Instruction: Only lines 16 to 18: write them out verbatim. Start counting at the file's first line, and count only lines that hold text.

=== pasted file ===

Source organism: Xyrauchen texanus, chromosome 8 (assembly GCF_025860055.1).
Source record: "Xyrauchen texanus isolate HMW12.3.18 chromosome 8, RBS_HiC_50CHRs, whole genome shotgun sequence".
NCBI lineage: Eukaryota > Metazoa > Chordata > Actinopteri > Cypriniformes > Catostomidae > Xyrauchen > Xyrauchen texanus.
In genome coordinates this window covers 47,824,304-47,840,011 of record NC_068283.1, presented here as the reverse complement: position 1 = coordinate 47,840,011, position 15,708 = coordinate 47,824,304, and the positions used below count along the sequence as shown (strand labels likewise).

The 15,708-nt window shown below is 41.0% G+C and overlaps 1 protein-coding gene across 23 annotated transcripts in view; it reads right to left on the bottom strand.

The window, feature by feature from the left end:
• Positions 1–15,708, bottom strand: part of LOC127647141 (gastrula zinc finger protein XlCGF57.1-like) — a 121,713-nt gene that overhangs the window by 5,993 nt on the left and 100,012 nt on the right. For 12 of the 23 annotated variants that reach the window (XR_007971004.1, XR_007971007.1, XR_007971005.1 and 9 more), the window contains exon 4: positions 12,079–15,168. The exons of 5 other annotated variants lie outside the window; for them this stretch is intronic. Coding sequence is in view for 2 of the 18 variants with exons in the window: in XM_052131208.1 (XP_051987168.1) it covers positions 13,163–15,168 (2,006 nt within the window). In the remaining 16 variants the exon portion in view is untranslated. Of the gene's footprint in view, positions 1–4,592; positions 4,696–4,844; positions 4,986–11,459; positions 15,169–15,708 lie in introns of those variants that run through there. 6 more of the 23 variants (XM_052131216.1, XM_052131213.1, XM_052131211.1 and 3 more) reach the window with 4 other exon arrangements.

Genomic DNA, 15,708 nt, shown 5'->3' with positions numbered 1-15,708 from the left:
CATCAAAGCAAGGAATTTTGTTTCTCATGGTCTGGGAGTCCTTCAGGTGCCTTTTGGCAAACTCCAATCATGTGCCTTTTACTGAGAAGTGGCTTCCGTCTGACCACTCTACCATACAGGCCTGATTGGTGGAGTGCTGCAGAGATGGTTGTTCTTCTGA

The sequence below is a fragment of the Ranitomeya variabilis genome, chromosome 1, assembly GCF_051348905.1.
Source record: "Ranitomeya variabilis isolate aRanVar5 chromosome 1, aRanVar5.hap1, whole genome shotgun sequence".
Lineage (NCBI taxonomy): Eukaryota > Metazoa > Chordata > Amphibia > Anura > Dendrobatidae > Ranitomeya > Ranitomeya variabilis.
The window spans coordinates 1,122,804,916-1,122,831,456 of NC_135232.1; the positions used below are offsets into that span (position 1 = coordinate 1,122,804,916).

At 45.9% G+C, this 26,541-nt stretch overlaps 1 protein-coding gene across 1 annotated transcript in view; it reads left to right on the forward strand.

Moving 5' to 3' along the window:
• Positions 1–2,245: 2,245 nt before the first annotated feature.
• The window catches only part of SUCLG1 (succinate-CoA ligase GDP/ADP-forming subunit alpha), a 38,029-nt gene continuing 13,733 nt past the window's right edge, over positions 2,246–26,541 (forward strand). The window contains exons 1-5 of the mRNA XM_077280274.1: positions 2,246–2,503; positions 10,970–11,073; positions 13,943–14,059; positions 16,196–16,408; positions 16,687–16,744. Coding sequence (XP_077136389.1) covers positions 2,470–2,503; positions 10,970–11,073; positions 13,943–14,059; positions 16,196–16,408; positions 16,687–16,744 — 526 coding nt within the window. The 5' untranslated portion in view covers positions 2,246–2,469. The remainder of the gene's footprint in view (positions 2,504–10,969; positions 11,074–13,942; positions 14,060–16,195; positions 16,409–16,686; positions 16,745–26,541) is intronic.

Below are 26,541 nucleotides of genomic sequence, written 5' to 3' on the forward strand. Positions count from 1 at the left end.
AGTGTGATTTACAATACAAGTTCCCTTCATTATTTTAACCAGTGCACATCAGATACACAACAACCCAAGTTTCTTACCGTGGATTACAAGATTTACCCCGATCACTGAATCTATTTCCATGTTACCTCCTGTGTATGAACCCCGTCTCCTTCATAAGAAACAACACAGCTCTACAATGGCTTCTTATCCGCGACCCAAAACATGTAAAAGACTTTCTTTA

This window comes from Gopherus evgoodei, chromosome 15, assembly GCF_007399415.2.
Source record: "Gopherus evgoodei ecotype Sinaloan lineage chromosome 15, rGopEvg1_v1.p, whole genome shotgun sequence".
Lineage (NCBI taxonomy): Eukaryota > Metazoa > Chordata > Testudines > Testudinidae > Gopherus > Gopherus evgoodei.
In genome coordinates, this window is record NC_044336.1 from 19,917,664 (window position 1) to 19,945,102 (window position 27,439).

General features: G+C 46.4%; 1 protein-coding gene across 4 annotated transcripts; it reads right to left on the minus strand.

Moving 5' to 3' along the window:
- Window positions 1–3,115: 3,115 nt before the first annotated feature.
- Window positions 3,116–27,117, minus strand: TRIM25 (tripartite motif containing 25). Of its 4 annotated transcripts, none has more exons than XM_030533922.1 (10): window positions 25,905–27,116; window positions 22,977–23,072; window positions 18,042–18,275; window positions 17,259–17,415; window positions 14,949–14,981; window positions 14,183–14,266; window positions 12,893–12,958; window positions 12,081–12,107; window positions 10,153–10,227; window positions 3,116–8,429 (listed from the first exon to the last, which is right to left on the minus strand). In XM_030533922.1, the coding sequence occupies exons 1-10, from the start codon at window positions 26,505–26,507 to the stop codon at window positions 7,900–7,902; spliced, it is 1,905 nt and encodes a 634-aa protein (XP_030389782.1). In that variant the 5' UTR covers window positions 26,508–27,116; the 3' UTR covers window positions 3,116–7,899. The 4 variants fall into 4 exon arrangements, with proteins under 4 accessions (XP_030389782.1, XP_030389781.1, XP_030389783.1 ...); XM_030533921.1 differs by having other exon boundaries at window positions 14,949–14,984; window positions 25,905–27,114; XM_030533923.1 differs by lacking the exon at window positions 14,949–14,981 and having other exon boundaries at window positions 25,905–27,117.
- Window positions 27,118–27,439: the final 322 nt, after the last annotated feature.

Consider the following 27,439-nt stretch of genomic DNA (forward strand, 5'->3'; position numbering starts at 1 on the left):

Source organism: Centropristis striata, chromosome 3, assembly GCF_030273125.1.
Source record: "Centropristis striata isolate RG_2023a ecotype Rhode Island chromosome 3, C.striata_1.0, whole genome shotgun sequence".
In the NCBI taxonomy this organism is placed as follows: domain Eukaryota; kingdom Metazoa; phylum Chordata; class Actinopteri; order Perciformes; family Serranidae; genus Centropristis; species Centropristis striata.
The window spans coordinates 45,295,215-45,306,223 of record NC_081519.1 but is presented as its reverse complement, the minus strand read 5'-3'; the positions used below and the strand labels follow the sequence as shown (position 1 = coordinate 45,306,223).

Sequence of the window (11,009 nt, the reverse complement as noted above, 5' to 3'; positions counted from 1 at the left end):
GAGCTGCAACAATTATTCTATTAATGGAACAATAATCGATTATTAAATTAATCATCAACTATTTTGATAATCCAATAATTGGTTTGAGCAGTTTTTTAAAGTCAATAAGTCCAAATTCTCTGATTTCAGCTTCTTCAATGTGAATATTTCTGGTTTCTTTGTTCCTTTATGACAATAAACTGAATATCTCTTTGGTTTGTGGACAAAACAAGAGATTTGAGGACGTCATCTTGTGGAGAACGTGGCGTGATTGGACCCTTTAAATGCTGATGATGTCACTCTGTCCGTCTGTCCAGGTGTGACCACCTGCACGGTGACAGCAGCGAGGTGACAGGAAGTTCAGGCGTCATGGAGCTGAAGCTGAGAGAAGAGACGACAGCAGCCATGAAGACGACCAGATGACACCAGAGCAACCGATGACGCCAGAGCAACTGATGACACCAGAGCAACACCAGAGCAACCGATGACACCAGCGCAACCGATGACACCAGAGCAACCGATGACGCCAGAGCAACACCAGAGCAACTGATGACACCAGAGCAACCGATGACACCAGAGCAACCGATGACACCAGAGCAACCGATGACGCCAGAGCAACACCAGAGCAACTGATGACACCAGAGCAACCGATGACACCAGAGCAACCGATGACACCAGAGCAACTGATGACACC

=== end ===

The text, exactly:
• Positions 1–2,245: 2,245 nt before the first annotated feature.
• The window catches only part of SUCLG1 (succinate-CoA ligase GDP/ADP-forming subunit alpha), a 38,029-nt gene continuing 13,733 nt past the window's right edge, over positions 2,246–26,541 (forward strand). The window contains exons 1-5 of the mRNA XM_077280274.1: positions 2,246–2,503; positions 10,970–11,073; positions 13,943–14,059; positions 16,196–16,408; positions 16,687–16,744. Coding sequence (XP_077136389.1) covers positions 2,470–2,503; positions 10,970–11,073; positions 13,943–14,059; positions 16,196–16,408; positions 16,687–16,744 — 526 coding nt within the window. The 5' untranslated portion in view covers positions 2,246–2,469. The remainder of the gene's footprint in view (positions 2,504–10,969; positions 11,074–13,942; positions 14,060–16,195; positions 16,409–16,686; positions 16,745–26,541) is intronic.

Below are 26,541 nucleotides of genomic sequence, written 5' to 3' on the forward strand. Positions count from 1 at the left end.